‘Our targets are clear’: Indian beauty brand Earth Rhythm confident that it can surpass $13m revenue goal

By Amanda Lim contact

- Last updated on GMT

Earth Rhythm is on track to surpass $13m in revenue. [Earth Rhythm]
Earth Rhythm is on track to surpass $13m in revenue. [Earth Rhythm]

Related tags: trends, India, natural beauty

India-based beauty and personal care brand Earth Rhythm is on track to surpass $13m in revenue and is gearing up for its series A fundraiser by the end of this year.

The New Delhi-based firm is confident the brand still has room for growth. The company recently raised U$1.2m in seed funding from Anicut Angel Fund, the equity arm of Anicut Capital.

It plans to use the funding to increase its manpower and invest in digital marketing.

“The company is already profitable, but I am pouring that money into the upkeep of our manufacturing facility. Now with this seed funding we can add on to our team and allocate more towards digital marketing – especially since the cost of digital marketing has gone up because of the pandemic,” ​said founder and CEO Harini Sivakumar.

She told CosmeticsDesign-Asia​ that the firm’s target was to achieve revenue of INR100cr (U$13.6m) this year and raise series A funds at the end of this year as well.

“Our targets are very clear in terms of how we want to grow and how our projections are, and we are on track for it.”

Earth Rhythm initially started out in 2017 as Soapworks India, a brand that sold zero waste personal care products primarily through social commerce and pop-up stores.

In 2019, the company rebranded to Earth Rhythm when it decided to create a wider range of products.

“By that time, I was very clear that I want to launch a problem-solving brand that addresses concerns rather than labelling the product as natural or organic,”​ said Sivakumar.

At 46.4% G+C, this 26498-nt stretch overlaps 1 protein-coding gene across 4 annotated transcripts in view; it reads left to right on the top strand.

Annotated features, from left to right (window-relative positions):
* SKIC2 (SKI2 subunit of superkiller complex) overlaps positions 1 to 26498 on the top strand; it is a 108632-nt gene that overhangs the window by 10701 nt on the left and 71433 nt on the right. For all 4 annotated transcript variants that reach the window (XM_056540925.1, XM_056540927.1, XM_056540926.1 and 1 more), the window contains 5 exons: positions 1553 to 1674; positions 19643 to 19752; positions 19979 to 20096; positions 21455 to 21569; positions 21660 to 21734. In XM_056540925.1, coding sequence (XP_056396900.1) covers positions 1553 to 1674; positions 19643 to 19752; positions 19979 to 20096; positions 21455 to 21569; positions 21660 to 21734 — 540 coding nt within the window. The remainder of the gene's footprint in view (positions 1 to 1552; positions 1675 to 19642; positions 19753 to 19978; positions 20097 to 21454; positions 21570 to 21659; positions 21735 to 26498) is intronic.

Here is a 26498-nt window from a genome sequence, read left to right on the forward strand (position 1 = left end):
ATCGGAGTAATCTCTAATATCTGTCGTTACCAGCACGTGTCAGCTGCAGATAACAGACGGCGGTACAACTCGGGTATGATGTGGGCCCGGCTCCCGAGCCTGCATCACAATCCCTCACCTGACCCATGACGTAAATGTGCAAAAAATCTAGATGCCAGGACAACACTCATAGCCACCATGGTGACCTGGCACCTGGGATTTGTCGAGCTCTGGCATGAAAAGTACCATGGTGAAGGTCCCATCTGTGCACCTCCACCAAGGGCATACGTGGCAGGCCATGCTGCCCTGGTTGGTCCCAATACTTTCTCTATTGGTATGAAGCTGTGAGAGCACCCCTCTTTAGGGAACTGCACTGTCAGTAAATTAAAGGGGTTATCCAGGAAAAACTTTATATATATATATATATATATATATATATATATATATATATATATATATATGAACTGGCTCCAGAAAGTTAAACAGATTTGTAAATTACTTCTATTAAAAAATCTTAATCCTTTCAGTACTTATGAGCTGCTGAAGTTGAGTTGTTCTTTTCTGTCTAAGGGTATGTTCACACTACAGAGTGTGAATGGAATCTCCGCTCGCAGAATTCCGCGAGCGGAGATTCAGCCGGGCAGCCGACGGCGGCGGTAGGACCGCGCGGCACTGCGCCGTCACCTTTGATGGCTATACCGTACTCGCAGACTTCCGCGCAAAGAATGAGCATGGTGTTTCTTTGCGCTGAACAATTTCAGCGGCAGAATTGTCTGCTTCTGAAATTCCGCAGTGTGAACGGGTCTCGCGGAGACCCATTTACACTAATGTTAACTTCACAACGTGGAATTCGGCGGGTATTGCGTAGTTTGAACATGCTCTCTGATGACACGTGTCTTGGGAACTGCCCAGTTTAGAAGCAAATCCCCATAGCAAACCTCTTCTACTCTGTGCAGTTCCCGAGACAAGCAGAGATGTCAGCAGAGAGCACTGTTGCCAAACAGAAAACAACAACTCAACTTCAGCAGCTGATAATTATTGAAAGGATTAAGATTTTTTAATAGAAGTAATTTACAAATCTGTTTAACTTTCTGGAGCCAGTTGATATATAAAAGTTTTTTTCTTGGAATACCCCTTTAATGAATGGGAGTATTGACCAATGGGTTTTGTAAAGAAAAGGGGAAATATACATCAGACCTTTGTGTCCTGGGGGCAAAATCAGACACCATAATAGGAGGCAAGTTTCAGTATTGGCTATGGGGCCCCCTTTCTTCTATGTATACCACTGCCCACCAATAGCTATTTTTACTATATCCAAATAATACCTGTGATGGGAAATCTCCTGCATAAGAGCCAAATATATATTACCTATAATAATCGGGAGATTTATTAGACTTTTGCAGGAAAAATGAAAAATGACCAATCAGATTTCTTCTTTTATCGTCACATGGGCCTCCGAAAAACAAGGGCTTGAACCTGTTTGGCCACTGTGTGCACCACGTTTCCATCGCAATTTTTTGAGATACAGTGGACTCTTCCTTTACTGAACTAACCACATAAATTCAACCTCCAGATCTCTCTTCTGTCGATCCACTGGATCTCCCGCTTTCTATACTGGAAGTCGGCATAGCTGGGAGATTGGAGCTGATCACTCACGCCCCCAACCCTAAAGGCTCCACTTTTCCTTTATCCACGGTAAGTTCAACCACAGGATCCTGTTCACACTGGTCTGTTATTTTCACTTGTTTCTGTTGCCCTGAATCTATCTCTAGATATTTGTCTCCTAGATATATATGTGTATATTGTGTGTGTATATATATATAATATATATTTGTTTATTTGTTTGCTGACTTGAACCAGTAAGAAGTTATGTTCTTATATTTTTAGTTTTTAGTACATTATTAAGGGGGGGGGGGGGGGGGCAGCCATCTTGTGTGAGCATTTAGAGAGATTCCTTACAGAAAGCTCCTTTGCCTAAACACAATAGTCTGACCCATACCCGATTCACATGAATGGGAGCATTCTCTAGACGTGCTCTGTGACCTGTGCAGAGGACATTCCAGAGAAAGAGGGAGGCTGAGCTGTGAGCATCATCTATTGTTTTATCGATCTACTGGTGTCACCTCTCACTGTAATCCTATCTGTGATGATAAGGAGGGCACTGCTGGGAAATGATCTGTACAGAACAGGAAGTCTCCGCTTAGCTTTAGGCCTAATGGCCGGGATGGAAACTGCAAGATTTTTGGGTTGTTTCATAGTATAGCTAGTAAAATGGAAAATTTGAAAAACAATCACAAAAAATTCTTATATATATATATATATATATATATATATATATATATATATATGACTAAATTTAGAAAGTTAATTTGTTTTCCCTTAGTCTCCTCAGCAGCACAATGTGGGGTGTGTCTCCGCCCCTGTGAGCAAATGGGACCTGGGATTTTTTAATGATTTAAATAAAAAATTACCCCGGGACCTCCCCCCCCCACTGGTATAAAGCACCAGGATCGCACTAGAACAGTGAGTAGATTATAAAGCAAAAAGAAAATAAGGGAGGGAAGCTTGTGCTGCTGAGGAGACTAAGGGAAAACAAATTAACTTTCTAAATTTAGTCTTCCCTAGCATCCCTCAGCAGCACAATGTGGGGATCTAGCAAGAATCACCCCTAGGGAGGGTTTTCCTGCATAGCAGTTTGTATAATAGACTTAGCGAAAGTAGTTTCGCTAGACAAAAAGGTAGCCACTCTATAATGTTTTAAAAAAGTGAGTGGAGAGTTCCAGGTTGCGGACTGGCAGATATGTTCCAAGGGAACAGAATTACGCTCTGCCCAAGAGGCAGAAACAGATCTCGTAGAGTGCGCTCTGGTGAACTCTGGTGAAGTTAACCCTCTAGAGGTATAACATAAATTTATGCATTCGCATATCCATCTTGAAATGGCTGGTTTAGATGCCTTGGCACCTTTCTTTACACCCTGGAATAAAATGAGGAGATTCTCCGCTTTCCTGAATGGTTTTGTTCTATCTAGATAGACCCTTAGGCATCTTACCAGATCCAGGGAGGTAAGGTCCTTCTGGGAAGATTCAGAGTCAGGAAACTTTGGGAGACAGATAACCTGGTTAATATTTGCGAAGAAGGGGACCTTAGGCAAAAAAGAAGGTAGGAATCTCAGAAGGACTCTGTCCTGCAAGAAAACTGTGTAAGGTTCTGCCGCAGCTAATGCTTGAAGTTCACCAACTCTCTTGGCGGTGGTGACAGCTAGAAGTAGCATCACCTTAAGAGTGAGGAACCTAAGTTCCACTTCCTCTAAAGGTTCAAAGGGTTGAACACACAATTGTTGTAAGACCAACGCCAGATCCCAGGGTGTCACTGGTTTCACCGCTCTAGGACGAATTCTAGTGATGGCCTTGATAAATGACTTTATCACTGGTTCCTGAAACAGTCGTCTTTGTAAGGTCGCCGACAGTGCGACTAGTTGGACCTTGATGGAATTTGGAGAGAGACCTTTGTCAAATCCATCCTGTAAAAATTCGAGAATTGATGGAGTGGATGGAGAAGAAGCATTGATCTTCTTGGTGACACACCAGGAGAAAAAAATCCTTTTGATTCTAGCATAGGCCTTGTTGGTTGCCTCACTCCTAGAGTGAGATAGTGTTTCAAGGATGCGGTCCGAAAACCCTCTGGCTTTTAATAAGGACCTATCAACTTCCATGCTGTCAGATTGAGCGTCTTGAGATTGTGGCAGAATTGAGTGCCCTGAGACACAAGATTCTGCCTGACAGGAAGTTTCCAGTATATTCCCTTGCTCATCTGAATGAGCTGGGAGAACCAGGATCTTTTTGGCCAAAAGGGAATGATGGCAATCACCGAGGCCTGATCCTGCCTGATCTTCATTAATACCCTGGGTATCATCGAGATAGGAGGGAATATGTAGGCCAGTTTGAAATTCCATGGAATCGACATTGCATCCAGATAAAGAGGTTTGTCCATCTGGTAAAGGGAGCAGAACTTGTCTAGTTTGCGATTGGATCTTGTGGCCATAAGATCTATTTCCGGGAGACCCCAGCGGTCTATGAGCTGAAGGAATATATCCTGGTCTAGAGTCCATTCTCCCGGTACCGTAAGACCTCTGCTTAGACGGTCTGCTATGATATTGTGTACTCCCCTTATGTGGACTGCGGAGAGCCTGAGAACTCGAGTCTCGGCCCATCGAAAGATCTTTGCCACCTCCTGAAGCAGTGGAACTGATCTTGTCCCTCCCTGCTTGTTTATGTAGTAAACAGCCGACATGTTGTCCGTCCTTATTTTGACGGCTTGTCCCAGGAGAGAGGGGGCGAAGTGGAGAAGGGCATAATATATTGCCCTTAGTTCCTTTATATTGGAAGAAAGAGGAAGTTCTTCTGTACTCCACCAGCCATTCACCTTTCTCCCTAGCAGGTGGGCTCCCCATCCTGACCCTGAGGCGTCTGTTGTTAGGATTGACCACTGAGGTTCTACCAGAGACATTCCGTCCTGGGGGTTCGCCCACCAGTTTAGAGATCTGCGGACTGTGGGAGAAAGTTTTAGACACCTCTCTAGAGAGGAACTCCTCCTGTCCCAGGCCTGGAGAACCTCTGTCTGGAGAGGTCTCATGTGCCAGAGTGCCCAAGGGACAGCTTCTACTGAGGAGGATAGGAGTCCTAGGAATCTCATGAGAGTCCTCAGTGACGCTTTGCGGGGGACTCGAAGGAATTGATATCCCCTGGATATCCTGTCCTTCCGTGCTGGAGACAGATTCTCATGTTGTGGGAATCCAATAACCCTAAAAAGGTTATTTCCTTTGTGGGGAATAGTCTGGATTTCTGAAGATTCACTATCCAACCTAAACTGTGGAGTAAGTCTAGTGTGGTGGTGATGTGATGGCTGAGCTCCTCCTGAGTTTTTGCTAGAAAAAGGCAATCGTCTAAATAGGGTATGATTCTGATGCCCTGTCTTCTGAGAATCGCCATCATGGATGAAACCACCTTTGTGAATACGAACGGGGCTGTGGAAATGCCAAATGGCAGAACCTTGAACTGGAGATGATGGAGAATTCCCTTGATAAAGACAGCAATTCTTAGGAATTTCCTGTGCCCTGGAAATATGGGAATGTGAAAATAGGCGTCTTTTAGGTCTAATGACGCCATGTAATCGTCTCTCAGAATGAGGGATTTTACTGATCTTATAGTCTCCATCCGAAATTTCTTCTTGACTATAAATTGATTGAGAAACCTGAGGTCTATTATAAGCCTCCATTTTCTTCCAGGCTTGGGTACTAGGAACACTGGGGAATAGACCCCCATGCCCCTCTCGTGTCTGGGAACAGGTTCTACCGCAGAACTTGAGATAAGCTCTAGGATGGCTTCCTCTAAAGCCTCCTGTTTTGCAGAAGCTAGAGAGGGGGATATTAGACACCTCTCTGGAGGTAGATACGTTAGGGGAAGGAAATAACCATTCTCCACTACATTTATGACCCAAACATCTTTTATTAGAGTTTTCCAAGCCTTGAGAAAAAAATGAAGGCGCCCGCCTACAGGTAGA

From 2019 to 2020, Earth Rhythm saw revenue growth more than quadruple despite the effects of the COVID-19 pandemic. The company saw no signs of slowing in 2021 and once again managed to quadruple its growth at the end of May 2021.

Beauty trendsetter

Sivakumar attributed the growth to the company’s close relationship with the consumer, which allowed it to be ahead of the curve in terms of trends.

For instance, she believes the company was at the forefront of the zero-waste beauty trend in India.

“In New Delhi the amount of pollution we endure, especially in the winter is tremendous. It’s truly alarming that it can aggravate skin conditions like eczema to an extreme. Aside from that, India currently generates around 9,000 tonnes of plastic each day. The landfills are growing like mountains each day.”

This drove the company to develop a zero-waste shampoo that was pH balanced and contained surfactants to make the shampooing experience similar to conventional liquid shampoo.

“The shampoo bar was the first product we launched, and it took off really well. Today, the shampoo bars account for 40% to 50% of our revenue,” ​Sivakumar said.

The company is seeking to apply for an international patent for its shampoo bar formula.

[WATCH] CEO of Earth Rhythm on where the beauty trends are heading in India

Earth Rhythm also capitalised on the growing K-beauty wave in India.

Korean skin care only took off in India in the latter part of 2019. It became a huge topic in the early 2020s – just before the pandemic – and at that time, a lot of people were shipping in Korean products and subjected to high shipping costs and custom duties.”

The company sourced ingredients from Korea and developed a K-inspired range with ingredients such as snail mucin, Centella asiatica, and propolis.

At the same time, the company invested in digital enhancements to reinforce its position during the pandemic.

“We launched a skin analysis tool to allow people to step out of their comfort zone and try a new product. Just with the tool, our revenue has increased at least 30% – but the tool is more than that,” ​said Sivakumar.

“Not only does it help customers figure out what product to buy, but it also allows us to analyse what they need. From data mining, we are able to know which products will sell best in certain areas. For instance, people in Mumbai may suffer from acne because of the higher humidity levels.”

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